Thursday, December 31, 2009


National Indicators reflect the range of estimated probabilities (expressed as a frequency of occurrence) of a species occurring in wetlands versus non-wetland across the entire distribution of the species. A frequency, for example, of 67%-99% (Facultative Wetland) means that 67%-99% of sample plots containing the species randomly selected across the range of the species would be wetland. When two indicators are given, they reflect the range from the lowest to the highest frequency of occurrence in wetlands across the regions in which the species is found. A positive (+) or negative (-) sign was used with the Facultative Indicator categories to more specifically define the regional frequency of occurrence in wetlands. The positive sign indicates a frequency toward the higher end of the category (more frequently found in wetlands), and a negative sign indicates a frequency toward the lower end of the category (less frequently found in wetlands). A question mark (?) following a National Indicator denotes a tentative assignment based on the botanical literature and not confirmed by regional review

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Thursday, December 17, 2009

Coastal Erosion

Coastal erosion is a problem for those who live near coasts and for marine organisms living along the coast in bays, estuaries, and shallow waters. We have seen that beaches change with the seasons, and that tsunamis and storm surges can erode coasts. How important is coastal erosion? Are we making it better or worse? What causes erosion? Can it be prevented? Or do we want to allow erosion as a natural process?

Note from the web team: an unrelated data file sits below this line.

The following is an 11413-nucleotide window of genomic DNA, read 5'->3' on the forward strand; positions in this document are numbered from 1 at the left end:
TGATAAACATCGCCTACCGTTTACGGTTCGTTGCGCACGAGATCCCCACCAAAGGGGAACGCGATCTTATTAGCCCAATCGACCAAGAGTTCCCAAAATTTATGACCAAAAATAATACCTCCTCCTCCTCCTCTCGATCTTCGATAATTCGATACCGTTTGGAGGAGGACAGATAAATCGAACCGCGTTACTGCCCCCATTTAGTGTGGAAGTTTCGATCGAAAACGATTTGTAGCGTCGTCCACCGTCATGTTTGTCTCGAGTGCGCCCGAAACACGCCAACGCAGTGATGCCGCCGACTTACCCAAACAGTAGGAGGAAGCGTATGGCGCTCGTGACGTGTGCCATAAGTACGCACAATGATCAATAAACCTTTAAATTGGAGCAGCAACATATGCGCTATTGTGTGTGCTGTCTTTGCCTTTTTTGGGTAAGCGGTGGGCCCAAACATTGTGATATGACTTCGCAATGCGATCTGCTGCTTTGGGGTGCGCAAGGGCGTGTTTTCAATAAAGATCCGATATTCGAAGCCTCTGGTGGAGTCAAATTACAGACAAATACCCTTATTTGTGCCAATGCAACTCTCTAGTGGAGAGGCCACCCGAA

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Wednesday, December 9, 2009

New page of erosion articles

EPA Targets Construction-Site Pollution
WASHINGTON - The Environmental Protection Agency issued a final rule Monday aimed at reducing pollution from construction sites, saying that it will significantly improve the quality of water nationwide.
The rule will be phased in over four years, starting in February, and when it is fully in effect, the EPA estimates there will be four billion fewer pounds of sediment discharged from construction sites each year.

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